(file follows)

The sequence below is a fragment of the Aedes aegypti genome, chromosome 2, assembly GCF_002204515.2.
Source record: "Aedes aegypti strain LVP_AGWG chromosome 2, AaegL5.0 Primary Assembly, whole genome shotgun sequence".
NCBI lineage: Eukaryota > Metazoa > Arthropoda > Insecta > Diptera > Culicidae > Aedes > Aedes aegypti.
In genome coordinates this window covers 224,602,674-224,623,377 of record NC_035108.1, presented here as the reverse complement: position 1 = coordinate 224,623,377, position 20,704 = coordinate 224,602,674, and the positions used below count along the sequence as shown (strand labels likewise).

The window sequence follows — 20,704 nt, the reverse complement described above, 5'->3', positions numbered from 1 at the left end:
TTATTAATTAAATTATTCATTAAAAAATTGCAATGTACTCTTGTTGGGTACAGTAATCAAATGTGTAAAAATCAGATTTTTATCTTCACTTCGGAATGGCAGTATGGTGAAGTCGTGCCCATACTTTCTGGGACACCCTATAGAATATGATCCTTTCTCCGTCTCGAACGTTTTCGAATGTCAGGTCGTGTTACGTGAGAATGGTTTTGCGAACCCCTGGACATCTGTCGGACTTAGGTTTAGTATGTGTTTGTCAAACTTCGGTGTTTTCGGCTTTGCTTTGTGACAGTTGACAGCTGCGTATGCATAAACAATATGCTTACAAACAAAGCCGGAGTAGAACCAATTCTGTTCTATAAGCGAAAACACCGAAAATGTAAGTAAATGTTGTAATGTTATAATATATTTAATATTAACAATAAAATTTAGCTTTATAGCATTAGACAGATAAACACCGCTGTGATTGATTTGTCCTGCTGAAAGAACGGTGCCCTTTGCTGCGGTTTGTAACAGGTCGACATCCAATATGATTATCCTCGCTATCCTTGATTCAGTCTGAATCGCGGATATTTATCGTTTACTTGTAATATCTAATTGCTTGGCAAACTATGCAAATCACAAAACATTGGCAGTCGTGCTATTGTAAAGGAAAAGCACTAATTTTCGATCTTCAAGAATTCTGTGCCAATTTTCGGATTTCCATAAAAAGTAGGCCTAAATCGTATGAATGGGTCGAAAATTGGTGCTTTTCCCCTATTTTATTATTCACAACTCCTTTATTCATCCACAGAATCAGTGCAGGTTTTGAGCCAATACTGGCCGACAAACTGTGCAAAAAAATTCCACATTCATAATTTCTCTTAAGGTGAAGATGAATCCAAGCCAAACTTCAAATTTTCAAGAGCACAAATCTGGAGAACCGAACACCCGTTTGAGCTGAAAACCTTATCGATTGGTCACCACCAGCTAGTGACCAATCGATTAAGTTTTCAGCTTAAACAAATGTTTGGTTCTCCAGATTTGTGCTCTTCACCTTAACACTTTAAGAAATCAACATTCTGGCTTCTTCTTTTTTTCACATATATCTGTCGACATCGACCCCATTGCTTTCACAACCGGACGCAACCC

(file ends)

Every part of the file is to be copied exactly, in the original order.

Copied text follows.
The sequence below is a fragment of the Aedes aegypti genome, chromosome 2, assembly GCF_002204515.2.
Source record: "Aedes aegypti strain LVP_AGWG chromosome 2, AaegL5.0 Primary Assembly, whole genome shotgun sequence".
NCBI lineage: Eukaryota > Metazoa > Arthropoda > Insecta > Diptera > Culicidae > Aedes > Aedes aegypti.
In genome coordinates this window covers 224,602,674-224,623,377 of record NC_035108.1, presented here as the reverse complement: position 1 = coordinate 224,623,377, position 20,704 = coordinate 224,602,674, and the positions used below count along the sequence as shown (strand labels likewise).

The window sequence follows — 20,704 nt, the reverse complement described above, 5'->3', positions numbered from 1 at the left end:
TTATTAATTAAATTATTCATTAAAAAATTGCAATGTACTCTTGTTGGGTACAGTAATCAAATGTGTAAAAATCAGATTTTTATCTTCACTTCGGAATGGCAGTATGGTGAAGTCGTGCCCATACTTTCTGGGACACCCTATAGAATATGATCCTTTCTCCGTCTCGAACGTTTTCGAATGTCAGGTCGTGTTACGTGAGAATGGTTTTGCGAACCCCTGGACATCTGTCGGACTTAGGTTTAGTATGTGTTTGTCAAACTTCGGTGTTTTCGGCTTTGCTTTGTGACAGTTGACAGCTGCGTATGCATAAACAATATGCTTACAAACAAAGCCGGAGTAGAACCAATTCTGTTCTATAAGCGAAAACACCGAAAATGTAAGTAAATGTTGTAATGTTATAATATATTTAATATTAACAATAAAATTTAGCTTTATAGCATTAGACAGATAAACACCGCTGTGATTGATTTGTCCTGCTGAAAGAACGGTGCCCTTTGCTGCGGTTTGTAACAGGTCGACATCCAATATGATTATCCTCGCTATCCTTGATTCAGTCTGAATCGCGGATATTTATCGTTTACTTGTAATATCTAATTGCTTGGCAAACTATGCAAATCACAAAACATTGGCAGTCGTGCTATTGTAAAGGAAAAGCACTAATTTTCGATCTTCAAGAATTCTGTGCCAATTTTCGGATTTCCATAAAAAGTAGGCCTAAATCGTATGAATGGGTCGAAAATTGGTGCTTTTCCCCTATTTTATTATTCACAACTCCTTTATTCATCCACAGAATCAGTGCAGGTTTTGAGCCAATACTGGCCGACAAACTGTGCAAAAAAATTCCACATTCATAATTTCTCTTAAGGTGAAGATGAATCCAAGCCAAACTTCAAATTTTCAAGAGCACAAATCTGGAGAACCGAACACCCGTTTGAGCTGAAAACCTTATCGATTGGTCACCACCAGCTAGTGACCAATCGATTAAGTTTTCAGCTTAAACAAATGTTTGGTTCTCCAGATTTGTGCTCTTCACCTTAACACTTTAAGAAATCAACATTCTGGCTTCTTCTTTTTTTCACATATATCTGTCGACATCGACCCCATTGCTTTCACAACCGGACGCAACCC